With 2GB on board storage, a 212 ppi resolution, a "25% faster processor" (Amazon wasn't very forthcoming on the exact speed) and weighing in at 206 grams, the latest Paperwhite is taking aim at the higher-end of ereader specs.
And now that it's priced at just £99 ($119, around AU$181) it's definitely cost effective. The Kobo Aura H2O and Nook GlowLight are the most comparable devices in a similar range, but even with more impressive lists of specs (or price point for the Nook), the Paperwhite seems to have executed the ereading experience very well.
It just goes to show that execution is just as important, if not more, as pumping a device full of shiny fast things.
The Amazon Paperwhite is available in two versions: Wi-Fi only and Wi-Fi + 3G. The Wi-Fi only model will set you back £99, but if you fancy the luxury of free 3G you'll have to fork out £169 up front.
Amazon knows a thing or two about ereaders, that much is clear from almost every version of the Kindle, and it's never been more apparent than in its 6th generation model.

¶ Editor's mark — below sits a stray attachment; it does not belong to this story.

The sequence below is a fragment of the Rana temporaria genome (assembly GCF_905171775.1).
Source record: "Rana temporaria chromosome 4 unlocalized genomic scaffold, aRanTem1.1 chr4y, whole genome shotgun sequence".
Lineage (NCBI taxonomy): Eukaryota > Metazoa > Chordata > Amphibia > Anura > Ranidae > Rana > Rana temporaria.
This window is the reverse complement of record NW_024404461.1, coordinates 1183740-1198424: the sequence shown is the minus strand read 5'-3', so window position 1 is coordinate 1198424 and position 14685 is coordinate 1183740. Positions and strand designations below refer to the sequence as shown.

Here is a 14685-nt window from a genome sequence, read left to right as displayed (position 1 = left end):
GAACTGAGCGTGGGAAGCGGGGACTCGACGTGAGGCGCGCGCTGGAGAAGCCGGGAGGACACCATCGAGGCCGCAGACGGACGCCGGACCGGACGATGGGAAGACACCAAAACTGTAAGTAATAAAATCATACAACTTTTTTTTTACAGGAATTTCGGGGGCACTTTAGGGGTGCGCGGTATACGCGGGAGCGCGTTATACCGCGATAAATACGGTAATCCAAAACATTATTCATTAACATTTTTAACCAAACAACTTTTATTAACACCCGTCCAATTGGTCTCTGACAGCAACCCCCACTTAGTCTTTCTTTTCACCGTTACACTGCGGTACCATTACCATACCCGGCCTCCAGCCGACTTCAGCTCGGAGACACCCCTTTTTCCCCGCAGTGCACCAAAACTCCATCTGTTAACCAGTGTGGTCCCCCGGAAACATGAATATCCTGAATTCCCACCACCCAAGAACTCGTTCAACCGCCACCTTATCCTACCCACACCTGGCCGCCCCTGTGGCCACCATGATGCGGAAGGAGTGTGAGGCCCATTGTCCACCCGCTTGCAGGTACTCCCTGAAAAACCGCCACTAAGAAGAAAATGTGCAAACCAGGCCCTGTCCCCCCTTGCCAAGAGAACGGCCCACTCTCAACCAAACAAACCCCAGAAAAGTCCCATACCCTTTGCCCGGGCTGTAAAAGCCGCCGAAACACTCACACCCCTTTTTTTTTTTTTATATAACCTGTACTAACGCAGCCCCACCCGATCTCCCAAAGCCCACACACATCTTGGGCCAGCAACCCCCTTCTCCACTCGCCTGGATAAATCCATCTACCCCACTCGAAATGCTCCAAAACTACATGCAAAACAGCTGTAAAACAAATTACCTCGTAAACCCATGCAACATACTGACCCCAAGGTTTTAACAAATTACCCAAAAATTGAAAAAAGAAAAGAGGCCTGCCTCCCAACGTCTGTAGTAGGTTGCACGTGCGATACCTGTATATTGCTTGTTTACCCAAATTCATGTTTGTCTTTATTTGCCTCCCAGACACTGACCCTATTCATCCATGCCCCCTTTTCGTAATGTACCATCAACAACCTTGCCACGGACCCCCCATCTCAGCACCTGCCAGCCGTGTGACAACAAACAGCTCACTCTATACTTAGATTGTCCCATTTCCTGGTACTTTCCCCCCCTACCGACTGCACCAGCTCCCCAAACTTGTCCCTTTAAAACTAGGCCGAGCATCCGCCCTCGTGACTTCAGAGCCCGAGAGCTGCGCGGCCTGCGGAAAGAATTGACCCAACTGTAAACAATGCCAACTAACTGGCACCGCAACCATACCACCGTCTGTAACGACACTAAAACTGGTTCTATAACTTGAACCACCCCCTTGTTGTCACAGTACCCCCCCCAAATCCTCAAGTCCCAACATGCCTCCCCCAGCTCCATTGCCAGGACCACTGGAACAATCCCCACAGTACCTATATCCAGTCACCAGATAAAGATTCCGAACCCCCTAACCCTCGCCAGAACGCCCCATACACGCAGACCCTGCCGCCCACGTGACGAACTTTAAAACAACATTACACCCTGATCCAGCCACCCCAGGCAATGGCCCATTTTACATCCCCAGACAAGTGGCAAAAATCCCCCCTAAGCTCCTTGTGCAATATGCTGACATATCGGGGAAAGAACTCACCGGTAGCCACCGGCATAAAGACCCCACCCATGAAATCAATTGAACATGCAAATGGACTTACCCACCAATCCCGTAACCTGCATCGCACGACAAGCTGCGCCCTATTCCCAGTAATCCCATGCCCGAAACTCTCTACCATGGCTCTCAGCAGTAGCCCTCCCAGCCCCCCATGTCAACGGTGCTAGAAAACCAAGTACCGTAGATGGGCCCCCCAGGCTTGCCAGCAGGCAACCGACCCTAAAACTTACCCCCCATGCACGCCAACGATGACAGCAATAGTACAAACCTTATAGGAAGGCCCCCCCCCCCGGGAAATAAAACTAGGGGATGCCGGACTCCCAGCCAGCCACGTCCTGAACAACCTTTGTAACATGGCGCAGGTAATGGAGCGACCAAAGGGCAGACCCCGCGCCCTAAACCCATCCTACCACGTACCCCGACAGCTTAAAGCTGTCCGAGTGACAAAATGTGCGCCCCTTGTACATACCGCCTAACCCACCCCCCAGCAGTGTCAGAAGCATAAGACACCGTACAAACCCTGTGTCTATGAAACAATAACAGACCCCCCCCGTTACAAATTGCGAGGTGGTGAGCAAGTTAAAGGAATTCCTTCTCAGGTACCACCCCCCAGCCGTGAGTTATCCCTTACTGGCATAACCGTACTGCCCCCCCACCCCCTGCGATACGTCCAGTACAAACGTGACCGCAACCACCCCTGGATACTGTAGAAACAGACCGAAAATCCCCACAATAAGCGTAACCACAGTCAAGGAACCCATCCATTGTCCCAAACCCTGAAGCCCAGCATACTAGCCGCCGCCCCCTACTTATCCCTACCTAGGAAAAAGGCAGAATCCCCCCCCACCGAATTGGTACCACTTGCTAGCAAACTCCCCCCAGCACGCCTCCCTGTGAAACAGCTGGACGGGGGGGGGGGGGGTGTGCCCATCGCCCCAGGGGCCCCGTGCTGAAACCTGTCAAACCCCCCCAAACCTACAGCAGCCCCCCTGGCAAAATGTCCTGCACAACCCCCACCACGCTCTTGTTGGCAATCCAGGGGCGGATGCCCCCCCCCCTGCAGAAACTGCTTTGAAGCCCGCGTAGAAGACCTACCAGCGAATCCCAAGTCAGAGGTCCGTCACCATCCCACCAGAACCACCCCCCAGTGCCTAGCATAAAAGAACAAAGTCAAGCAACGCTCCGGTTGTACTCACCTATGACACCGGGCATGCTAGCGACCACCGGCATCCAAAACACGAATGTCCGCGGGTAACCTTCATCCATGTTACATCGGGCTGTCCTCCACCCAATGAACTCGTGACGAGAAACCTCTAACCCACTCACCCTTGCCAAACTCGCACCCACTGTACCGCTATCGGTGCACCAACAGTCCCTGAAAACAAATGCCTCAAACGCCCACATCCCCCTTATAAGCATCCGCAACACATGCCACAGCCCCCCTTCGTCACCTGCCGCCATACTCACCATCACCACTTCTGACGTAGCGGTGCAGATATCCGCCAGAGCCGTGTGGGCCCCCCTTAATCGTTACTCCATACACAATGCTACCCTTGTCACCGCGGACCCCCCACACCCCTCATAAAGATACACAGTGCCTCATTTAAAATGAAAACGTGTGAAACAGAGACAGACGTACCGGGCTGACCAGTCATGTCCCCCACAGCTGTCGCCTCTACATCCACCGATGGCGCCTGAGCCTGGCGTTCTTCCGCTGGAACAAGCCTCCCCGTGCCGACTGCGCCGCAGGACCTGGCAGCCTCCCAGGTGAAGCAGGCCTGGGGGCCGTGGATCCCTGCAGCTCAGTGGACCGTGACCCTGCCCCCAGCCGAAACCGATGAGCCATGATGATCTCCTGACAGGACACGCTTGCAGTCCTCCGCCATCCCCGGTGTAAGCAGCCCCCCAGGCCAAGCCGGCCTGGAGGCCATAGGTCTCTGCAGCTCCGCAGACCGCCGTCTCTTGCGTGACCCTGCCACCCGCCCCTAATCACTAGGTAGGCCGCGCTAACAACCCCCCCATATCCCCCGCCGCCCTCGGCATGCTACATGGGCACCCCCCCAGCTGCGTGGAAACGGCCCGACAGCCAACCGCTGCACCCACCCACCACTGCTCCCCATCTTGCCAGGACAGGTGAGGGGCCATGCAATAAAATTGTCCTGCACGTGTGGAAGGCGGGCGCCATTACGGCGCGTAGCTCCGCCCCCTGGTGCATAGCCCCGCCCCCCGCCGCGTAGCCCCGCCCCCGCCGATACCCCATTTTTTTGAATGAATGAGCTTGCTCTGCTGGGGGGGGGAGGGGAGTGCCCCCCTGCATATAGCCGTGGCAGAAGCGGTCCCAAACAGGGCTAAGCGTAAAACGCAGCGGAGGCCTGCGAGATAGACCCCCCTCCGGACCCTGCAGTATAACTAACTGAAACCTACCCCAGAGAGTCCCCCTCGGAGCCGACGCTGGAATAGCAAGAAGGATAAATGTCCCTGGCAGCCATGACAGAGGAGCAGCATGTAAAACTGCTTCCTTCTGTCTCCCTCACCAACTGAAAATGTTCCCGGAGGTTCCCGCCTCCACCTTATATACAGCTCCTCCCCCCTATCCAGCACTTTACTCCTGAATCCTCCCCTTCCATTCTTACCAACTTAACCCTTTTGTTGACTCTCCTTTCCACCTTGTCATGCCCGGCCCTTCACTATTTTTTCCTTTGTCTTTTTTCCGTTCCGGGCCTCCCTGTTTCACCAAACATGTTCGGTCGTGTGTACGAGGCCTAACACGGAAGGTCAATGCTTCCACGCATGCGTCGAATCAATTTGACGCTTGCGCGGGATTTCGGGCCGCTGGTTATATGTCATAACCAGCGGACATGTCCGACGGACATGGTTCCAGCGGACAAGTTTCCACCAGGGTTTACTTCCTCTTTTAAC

This almost epitomises everything you would expect from an ereader, it's truly an achievement in ereading technology.
It almost feels wrong that the Kindle arrived at my doorstep via a sweaty postman, rather than being delivered to me by a mythical stalk whilst a barbershop quartet of cupids provided an angelic backing chorus.
Surprisingly, the specifications aren't actually mind blowing, and there are some basic features that Amazon is still yet to introduce into its ereader and tablet devices - most notably external storage.
The Kindle Paperwhite typifies the word 'improvement'. I don't mean that it's jumped leaps and bounds from the previous version, I mean that it has been tweaked and honed to provide a polished experience that improves on anything Amazon has produced in earlier years.
It weighs slightly less and the backlight has been redesigned to reduce eye strain - amongst some other small upgrades. If the Kindle was a piece of software, this version would be an update rather than a new release.
Which isn't necessarily a bad thing, because Amazon has clearly focused its efforts on the actual reading experience, which is actually a delight. The addition of reading apps like X-Ray and Smart Lookup are game changers that go further than other devices on the market.